Other possible areas for ARPA

2.16 Research into:

  • Structured transparency - developing assorted surveillance and security technologies combined with consideration on systems of deployment that would consider factors such including privacy, ethics, cost, and robustness to adversaries;
  • Cognitive enhancement research and development, including both biological and non-biological;
  • Prediction and mitigation strategies for other neglected low probability but potentially highly destructive risks, such as:
    • Nuclear winter;
    • Extreme climate change scenarios,
    • Asteroid impacts;
    • Supervolcanoes;
    • Solar flares.

3. The Structure and Culture of UK ARPA

Establish a mechanism to manage Ethical, Legal and Societal Issues (ELSI)

3.1 This mechanism should address the full implications of novel research on society. DARPA’s Living Foundries programme has an ELSI advisory board. Whilst there are several possible types of mechanism (either internal or external, formal or informal), UK ARPA’s chosen mechanism should:

  • Review all incoming programme proposals from programme managers and flag potential areas of concern in advance;
  • Track research as it is conducted and flag emerging issues;
  • Assess how results should be released and published;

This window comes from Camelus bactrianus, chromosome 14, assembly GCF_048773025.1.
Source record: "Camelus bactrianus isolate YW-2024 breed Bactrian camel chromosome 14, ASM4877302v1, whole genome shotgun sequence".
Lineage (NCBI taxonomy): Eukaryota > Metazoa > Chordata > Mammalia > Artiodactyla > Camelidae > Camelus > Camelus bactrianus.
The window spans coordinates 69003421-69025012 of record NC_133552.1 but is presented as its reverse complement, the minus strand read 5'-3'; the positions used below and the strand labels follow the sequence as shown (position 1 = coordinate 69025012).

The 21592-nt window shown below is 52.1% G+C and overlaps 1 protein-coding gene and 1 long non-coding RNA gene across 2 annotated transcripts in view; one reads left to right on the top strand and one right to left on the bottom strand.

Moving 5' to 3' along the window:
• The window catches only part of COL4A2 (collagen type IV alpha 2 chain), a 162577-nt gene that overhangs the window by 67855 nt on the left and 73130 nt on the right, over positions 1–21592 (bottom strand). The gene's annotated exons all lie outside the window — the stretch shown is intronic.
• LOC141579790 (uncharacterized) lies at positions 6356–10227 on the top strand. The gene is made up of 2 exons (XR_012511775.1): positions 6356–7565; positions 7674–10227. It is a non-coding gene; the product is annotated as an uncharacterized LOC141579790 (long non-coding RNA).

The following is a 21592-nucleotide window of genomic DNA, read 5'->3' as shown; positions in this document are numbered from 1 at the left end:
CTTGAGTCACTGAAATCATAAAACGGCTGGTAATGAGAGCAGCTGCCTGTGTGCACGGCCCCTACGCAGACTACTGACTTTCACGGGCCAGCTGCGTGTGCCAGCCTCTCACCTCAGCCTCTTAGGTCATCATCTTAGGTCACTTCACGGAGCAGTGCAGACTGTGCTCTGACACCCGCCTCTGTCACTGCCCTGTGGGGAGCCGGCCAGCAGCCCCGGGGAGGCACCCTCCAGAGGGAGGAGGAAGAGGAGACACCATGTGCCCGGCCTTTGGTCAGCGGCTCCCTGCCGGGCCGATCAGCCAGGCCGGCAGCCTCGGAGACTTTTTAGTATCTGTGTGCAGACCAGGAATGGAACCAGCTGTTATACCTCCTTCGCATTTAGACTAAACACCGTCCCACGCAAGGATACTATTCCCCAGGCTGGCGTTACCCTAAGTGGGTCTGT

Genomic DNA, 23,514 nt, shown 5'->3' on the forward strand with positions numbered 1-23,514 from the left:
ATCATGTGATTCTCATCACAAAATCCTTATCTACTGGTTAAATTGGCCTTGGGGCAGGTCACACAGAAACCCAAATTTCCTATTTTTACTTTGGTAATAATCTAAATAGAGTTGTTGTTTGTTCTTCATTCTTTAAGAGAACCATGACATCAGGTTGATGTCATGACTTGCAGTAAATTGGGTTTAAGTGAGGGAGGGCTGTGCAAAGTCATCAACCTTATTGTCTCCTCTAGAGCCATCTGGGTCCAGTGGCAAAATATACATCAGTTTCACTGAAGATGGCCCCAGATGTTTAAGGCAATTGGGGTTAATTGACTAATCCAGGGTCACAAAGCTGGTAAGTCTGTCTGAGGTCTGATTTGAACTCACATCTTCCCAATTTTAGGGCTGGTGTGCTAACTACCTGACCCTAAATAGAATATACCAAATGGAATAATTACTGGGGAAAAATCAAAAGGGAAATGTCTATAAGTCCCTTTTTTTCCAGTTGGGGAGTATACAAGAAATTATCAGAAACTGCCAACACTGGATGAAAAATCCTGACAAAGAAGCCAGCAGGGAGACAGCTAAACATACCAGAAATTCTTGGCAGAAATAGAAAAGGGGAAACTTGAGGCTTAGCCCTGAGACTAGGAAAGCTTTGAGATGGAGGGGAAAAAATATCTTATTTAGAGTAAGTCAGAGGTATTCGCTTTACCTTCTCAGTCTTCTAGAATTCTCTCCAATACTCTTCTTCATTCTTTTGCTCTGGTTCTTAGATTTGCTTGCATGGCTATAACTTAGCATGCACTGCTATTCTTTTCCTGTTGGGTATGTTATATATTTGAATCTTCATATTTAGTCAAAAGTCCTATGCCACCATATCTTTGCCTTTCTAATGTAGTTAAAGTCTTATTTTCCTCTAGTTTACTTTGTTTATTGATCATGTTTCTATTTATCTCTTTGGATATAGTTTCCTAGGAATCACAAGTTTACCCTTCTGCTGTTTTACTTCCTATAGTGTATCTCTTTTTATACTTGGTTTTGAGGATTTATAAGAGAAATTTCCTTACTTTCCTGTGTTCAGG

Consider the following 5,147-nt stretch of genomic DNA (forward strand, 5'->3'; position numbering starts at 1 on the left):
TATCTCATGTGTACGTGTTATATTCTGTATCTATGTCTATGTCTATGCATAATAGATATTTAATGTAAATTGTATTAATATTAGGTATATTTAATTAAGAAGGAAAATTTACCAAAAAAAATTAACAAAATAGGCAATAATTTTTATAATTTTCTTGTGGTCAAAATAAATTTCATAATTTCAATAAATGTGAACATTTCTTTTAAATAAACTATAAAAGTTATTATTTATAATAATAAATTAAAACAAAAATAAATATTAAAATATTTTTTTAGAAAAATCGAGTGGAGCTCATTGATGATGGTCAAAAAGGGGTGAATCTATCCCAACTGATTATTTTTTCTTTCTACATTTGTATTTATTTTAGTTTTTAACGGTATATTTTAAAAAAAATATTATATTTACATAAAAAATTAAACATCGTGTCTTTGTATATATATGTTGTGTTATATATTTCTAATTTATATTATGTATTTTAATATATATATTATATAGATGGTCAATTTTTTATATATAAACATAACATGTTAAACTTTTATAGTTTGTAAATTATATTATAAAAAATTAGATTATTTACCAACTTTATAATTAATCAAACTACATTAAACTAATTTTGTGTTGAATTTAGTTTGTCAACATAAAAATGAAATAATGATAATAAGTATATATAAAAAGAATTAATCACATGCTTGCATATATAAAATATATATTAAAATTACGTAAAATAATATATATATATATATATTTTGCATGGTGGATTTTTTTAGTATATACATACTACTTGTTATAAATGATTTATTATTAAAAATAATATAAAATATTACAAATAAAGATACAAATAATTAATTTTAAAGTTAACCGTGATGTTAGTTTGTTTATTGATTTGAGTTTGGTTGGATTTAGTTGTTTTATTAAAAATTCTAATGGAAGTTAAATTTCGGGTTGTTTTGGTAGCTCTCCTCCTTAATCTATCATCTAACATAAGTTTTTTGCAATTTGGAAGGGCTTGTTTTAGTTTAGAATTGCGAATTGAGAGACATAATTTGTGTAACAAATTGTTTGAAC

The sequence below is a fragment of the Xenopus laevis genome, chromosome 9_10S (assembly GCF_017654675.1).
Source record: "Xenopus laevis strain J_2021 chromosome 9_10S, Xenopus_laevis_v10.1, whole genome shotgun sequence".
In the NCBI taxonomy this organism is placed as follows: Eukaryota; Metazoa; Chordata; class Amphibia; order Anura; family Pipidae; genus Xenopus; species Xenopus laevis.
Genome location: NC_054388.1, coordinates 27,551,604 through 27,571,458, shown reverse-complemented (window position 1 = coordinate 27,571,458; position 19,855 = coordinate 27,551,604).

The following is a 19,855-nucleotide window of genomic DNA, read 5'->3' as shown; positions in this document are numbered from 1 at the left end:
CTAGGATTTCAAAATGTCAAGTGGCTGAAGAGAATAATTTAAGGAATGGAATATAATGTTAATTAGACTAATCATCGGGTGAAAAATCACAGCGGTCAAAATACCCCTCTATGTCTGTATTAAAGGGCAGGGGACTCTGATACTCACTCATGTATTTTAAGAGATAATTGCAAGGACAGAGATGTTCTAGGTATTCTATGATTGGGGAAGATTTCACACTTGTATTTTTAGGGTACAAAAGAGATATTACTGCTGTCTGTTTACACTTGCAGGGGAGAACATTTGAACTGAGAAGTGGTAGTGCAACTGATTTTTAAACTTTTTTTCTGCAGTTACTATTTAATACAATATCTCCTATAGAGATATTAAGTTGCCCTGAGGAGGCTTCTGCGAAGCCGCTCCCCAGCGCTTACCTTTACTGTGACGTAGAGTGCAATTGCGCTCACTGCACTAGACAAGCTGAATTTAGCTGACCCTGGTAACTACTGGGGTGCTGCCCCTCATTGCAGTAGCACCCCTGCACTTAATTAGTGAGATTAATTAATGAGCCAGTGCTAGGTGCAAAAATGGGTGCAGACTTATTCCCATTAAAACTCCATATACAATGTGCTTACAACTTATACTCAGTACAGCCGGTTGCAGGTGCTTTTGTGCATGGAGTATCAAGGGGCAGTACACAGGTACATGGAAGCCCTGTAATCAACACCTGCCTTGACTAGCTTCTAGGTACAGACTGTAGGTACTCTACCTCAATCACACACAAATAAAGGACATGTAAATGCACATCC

• Assess potential applications of research;
  • Engage openly with individual programme managers and, where possible, be able to discuss concerns with chosen external stakeholders.

3.2 Lessons should be learned from the ‘freewheeling’ 1960s early-ARPA institutions, and in particular the harms that stem from Programme Officers acting unilaterally (for example creating chemical defoliants like Agent Orange at the beginning of the Vietnam War (Stellman, 2018)). In the context of AI safety and biosecurity, these are highly serious considerations.

Have long-term funding commitments and political support

3.3 UK ARPA should be an independent organisation with the ability to set its own goals within its mandates. A commitment to fund, or having funding allocated, for at least 10 years would give UK ARPA a chance to have some of its technology bets mature to the point where an assessment could be made of their success.

3.4 UK ARPA should not feel short-term pressures to deliver. If it does, it may be incentivised to take on less ambitious projects that do not have a high return on investment. ARPAs in the US run on huge budgets - this allows the inevitable project failures to be absorbed by project successes.

Focus on transformation

3.5 UK ARPA should focus on transformative technologies, rather than incremental and near-to-market innovation.